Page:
In 1866, the National Labor Union asked Congress to pass a law mandating an eight-hour workday. It was rejected, but 74 years later Congress finally limited the workweek to 40 hours when it amended the Fair Labor Standards Act in 1940.
So raise your hand if a 40-hour workweek describes you. Raise your hand again if you work eight-hours or less every day.
I’m going to guess that many of us have worked 10- or 12-hour days several times over the course of our careers, and many of us have worked during the weekends and while on vacation.
What’s up with that?
For so long, we’ve been calling this struggle between work and life “work-life balance,” as if somehow an 8-hour workday would create balance in our lives. If we won the war, after the 8th hour we could walk through a physical and metaphorical door and, with work behind us, enjoy life for the rest of the night or weekend.
This myth is represented even in the way the phrase is written – work and life have a line between them as if there’s a line between work and life. Anyone who’s thought about work in the middle of the night, checked email while watching TV, or completed that one little task while coffee was brewing, knows that’s ridiculous.
And what about the friends we make at work? Tonight, for example, I’m headed to a work function but the people in the room are my dear friends. Is this a work event or a life event? I’m thinking it’s life –I’m going to grow personally and professionally, and gain support and love from my friends, all while talking about work… and life.
Then there’s technology. This wouldn’t be a good post about work-life balance if I didn’t mention technology. Yep, we can text and email our coworkers from home, making it even more clear that the line, or balance, between work and life is incredibly unclear.
Even before smart phones, though, it’s just not possible that our work life and our personal life were separated. Our careers, our professional accomplishments, and the stories we tell about work are a huge part of our self-concept and self-esteem. They’re a huge part of life.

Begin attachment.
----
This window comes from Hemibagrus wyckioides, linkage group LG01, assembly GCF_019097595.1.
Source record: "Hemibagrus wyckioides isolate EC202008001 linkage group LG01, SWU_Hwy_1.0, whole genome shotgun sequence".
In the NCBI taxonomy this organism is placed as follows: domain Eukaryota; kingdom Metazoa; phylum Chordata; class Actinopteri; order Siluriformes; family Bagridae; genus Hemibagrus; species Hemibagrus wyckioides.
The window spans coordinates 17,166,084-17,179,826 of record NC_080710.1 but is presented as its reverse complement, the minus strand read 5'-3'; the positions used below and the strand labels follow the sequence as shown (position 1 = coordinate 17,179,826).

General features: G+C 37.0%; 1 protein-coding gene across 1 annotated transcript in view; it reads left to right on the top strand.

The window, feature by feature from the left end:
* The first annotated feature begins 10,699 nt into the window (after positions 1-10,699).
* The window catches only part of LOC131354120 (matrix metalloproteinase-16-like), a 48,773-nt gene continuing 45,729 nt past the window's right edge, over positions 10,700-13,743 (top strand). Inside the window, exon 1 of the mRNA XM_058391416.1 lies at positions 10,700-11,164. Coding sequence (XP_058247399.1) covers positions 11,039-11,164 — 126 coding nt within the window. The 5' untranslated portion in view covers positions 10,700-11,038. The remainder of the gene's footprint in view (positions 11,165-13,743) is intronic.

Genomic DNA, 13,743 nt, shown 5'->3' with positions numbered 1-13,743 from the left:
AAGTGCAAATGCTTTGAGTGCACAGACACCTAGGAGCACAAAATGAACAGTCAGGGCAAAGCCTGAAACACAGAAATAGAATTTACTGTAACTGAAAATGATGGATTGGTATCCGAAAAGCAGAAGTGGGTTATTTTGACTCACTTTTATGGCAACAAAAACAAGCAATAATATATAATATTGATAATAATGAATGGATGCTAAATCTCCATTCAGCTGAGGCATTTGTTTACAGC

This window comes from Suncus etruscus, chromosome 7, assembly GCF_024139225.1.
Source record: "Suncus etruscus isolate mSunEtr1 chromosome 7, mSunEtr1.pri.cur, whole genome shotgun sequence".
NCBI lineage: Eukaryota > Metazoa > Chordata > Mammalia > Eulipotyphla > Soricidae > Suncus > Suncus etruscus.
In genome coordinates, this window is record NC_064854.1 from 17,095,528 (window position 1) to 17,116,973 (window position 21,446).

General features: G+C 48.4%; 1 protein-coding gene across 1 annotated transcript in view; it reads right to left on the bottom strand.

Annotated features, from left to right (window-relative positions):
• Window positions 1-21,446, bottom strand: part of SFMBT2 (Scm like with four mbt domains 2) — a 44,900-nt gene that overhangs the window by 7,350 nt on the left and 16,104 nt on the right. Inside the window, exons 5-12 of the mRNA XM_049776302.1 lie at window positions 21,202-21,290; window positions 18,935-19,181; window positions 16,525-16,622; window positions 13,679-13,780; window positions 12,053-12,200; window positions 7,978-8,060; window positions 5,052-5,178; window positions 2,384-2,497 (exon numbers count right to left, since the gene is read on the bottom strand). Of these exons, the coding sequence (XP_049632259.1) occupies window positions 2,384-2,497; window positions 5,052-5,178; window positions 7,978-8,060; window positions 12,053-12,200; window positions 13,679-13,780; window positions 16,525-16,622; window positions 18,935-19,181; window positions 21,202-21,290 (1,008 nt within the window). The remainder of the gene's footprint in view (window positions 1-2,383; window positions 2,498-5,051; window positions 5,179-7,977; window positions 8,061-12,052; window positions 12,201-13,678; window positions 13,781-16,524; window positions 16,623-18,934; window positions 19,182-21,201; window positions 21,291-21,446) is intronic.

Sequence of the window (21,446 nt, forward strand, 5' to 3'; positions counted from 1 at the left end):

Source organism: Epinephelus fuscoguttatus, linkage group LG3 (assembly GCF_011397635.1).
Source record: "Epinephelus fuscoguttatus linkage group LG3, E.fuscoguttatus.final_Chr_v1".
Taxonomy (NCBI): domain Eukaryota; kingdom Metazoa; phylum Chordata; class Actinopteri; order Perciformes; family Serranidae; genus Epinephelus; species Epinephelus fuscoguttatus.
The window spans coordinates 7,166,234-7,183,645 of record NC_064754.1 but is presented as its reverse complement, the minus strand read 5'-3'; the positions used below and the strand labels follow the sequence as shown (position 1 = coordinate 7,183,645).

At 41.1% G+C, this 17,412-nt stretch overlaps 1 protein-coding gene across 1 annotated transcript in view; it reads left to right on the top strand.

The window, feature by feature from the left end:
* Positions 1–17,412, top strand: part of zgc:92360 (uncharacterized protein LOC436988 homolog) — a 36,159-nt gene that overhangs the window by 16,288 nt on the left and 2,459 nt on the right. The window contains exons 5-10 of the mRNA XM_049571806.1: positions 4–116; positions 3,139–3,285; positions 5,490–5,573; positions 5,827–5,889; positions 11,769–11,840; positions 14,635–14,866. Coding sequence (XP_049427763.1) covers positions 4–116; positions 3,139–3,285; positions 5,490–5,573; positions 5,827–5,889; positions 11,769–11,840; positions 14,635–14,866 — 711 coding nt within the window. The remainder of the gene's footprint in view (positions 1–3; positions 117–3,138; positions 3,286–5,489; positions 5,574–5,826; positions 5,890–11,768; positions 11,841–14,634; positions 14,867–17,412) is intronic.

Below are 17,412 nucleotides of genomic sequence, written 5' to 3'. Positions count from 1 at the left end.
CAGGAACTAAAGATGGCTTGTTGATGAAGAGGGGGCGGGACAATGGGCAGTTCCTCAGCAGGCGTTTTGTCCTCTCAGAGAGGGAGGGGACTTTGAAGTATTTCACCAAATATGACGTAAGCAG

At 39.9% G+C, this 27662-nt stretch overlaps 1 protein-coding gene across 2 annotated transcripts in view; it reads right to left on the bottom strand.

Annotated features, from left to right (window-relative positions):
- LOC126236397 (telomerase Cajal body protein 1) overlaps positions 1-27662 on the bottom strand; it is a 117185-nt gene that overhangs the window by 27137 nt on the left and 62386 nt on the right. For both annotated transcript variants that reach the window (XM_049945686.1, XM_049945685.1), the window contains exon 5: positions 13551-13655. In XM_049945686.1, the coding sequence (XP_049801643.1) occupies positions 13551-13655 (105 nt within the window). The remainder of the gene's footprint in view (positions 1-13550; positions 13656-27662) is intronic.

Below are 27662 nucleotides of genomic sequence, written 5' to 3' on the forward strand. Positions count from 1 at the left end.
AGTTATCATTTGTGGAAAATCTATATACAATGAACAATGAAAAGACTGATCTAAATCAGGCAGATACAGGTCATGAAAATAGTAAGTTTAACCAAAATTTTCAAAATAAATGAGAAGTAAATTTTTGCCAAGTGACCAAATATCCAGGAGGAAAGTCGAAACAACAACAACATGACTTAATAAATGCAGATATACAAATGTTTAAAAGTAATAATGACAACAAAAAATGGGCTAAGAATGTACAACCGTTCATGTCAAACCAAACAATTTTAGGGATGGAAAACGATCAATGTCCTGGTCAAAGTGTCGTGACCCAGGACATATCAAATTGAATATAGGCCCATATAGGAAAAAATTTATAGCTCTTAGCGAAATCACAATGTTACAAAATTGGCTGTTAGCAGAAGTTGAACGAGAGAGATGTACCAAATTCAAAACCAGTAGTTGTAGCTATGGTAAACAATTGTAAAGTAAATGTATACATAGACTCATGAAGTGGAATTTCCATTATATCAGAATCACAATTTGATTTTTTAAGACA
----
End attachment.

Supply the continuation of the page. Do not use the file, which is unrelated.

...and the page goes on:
Like it or not, work is part of our identity – intertwined and engrained in the stories we tell ourselves and others.
Now, employers are faced with the conundrum of a workforce who wants more flexible work. They want to work from home some days and spread their eight (or 10 or 12) hours over the course of the day.
In other words, the workforce no longer seeks work-life balance. They seek work-life integration. They want to check emails before the kids get up, take a client call while at a doctor’s appointment, and finish up that report after they’ve had dinner and watched an episode of their latest Netflix binge.
Is that too much to ask?
I think your workforce was already doing it. They just want your permission to do it, so they don’t feel sneaky and unethical about it.
In the past it was necessary to push for eight hours and the myth of work-life life balance as a matter of physical safety and human dignity. But after all these years balance is still rarely achieved – because that would mean you spend the same amount of time in work-life as you spend in life-life.
There isn’t a scale to balance here, and work and life aren’t on opposite sides of it.
Lean into flexible work and allow your team to flourish in a world of work-life integration that’s already existed for some time.
Work-life balance was always a myth.
It’s always just been life.
For tips on creating flexible work for your workforce, check out my LinkedIn Learning course on the topic.
Catherine & The Civility Partners Team